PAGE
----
What is a ContainerX File?

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What is ContainerX?

First of all, “containerX” may commonly be programmer shorthand for the dimensions of an array. For example, “containerX” could be the horizontal component while “containerY” could be the vertical.

The problem of interest here is what to do when copying a graphics file, for example zoomonkey.jpg, from one location on the PC to another, and having it become an un-openable file called zoomonkey.containerx.

This suggests that the file structure has become damaged and Windows doesn’t know what to do with the file. In general, file types can be identified by looking at features in the file structure such as the header and footer. Windows also maintains a list of common file types based on known file extensions. For example, a .jpg file is known to be a JPEG image file. The header of a JPEG file contains “JFIF,” which acts as a signature for the file type. Several applications on the PC may recognize both the file structure and the file extension.

Troubleshooting in Windows

But if for some reason, Windows fails to recognize the file by file extension or file structure, Windows may guess what the file is. If it finds a file named action.aqti, Windows Explorer will declare it an AQTI file! If it there’s no file extension to latch onto, Windows may look inside the file or peer at other file attributes to determine what the file most likely is.

Who knows where it finds “containerX?” It may be from a system library that the program that created the file “linked against” when it was compiled (or created). It may be in some DLL (“data-link library”) file on the PC or .NET (Microsoft dot-net) package, or even a built-in system call that Windows somehow related enough to think, “Aha! That is a . . . containerX file.”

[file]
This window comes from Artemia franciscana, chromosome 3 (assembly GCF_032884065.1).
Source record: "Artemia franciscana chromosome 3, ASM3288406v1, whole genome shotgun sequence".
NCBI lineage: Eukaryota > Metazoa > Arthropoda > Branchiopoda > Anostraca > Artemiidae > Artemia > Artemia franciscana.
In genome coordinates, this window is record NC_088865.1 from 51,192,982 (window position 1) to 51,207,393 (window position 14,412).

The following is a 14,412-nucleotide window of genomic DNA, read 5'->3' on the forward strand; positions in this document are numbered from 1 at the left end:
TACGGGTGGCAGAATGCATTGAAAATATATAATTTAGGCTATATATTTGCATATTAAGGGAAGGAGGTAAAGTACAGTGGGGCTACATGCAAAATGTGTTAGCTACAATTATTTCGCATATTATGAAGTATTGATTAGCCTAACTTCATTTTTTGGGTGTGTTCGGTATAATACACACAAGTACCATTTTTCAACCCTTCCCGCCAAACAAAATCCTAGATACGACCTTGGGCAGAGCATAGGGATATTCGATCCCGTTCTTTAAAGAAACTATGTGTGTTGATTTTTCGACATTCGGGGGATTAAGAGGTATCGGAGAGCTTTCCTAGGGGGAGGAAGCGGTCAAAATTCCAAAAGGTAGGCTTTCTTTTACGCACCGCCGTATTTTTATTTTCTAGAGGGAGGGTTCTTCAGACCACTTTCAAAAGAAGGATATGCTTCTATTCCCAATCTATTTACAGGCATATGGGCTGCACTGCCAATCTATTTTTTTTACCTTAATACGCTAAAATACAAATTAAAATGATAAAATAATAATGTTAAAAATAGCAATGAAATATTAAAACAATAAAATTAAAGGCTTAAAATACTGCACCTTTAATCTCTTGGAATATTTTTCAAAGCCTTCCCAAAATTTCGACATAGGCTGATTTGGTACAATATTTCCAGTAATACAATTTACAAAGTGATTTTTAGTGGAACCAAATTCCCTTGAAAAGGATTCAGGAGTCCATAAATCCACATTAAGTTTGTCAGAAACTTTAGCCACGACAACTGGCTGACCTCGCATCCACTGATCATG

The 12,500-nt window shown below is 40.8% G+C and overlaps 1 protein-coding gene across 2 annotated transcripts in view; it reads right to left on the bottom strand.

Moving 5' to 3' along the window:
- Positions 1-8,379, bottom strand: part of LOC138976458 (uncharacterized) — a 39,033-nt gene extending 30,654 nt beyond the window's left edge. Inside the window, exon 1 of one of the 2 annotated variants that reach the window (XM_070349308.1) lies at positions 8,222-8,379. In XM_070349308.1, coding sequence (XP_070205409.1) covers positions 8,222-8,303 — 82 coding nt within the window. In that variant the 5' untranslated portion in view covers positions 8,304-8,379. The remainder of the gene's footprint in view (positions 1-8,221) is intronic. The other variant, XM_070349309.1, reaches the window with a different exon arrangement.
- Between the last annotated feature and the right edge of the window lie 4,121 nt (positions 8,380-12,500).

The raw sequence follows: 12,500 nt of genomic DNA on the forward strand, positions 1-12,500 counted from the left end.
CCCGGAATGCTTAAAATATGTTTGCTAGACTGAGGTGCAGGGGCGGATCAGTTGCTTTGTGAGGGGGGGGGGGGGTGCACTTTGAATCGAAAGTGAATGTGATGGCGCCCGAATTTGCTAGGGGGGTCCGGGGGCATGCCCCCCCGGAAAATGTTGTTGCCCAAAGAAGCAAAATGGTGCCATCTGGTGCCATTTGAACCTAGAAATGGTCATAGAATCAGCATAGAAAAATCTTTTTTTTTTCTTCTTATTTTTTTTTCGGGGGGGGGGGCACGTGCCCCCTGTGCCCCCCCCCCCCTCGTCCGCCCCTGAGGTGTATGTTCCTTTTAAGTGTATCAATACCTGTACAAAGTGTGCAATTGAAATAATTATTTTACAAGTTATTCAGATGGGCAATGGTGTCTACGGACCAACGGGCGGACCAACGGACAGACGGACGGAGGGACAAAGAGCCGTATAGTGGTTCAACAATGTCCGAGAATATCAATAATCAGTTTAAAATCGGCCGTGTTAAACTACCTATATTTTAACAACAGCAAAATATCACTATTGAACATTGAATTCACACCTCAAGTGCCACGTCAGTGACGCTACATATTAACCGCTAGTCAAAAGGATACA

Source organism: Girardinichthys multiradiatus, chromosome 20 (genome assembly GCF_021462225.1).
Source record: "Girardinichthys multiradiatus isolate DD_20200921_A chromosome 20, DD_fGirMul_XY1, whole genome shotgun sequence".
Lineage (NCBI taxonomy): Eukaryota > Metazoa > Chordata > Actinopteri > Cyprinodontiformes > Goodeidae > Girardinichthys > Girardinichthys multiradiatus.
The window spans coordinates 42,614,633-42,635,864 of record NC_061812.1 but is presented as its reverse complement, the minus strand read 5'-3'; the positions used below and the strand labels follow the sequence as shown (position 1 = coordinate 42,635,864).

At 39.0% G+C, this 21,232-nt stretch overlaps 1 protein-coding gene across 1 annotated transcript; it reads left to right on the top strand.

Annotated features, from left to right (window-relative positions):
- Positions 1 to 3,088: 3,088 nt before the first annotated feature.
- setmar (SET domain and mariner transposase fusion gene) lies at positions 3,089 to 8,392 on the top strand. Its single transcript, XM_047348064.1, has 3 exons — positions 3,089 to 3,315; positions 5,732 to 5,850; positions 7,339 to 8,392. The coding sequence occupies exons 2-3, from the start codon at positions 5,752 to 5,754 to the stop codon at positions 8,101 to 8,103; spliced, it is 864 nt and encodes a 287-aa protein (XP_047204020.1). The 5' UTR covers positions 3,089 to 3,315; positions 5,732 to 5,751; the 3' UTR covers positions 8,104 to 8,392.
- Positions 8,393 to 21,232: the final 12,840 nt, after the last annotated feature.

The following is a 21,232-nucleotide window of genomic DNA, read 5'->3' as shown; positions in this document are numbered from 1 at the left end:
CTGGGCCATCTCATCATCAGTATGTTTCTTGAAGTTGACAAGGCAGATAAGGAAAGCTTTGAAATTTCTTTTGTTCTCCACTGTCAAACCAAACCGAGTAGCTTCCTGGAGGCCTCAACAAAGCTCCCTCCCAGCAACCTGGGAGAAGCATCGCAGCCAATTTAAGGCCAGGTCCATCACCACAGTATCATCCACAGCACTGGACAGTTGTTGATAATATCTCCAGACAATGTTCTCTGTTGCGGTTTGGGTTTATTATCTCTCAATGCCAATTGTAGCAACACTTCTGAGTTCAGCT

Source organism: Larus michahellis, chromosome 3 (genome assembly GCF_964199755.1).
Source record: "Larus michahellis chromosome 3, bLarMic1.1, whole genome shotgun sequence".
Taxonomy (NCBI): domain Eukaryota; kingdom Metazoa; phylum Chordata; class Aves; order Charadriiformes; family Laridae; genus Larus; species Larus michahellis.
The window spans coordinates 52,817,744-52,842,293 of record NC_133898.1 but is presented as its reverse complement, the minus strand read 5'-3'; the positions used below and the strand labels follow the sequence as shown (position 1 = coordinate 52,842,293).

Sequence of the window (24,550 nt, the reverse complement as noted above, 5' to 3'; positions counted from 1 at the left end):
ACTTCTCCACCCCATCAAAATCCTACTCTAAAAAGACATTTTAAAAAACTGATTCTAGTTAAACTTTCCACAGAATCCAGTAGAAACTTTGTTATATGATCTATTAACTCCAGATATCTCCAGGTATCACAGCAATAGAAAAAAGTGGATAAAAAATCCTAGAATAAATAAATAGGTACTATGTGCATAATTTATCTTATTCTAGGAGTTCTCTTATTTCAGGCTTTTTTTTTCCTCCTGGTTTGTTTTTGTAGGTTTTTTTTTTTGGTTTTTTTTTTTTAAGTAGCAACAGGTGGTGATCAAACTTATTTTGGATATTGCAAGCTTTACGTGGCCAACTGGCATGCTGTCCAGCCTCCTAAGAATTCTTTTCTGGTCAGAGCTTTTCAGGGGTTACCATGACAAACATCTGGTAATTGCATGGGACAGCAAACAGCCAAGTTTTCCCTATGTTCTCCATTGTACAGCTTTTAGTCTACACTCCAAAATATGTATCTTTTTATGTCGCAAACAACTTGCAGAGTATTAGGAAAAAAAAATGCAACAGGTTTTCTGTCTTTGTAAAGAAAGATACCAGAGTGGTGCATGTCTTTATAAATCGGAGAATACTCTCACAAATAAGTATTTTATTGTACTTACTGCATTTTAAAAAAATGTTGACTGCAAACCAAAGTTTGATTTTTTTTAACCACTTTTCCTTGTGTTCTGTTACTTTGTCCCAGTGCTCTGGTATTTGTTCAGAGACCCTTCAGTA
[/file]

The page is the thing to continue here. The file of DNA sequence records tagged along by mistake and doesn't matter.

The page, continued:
But the specifics, in this case, are not important. What is important is that the file has become too damaged to read or open.

Thus, the first thing to do is to try to open the original copy of the file in the original location. If it opens correctly, delete the containerX file and try the copy operation again. Often, copy problems that happen during batch copying, such as transferring from a camera to the PC or copying many files in one operation from one hard drive to another, do not occur when copying the files individually.

If you get the same result again, start your troubleshooting using an intermediary, if possible. Try copying the file to a USB flash drive first, and then to the PC. Do you get the same result?

If so, try opening the file from the flash drive, and try opening it on another PC, too.

And if the other PC has no problem, but the problem continues when you try to copy JPEG graphics on your PC, I would suspect that something has gone awry in Windows - some problem in the Registry really is convincing Windows that your JPEG files are “ContainerX” files, or some loose file extension identification exists on the PC, or possibly even another application is at fault.

But I’m guessing that trying the copy operation again will be the solution.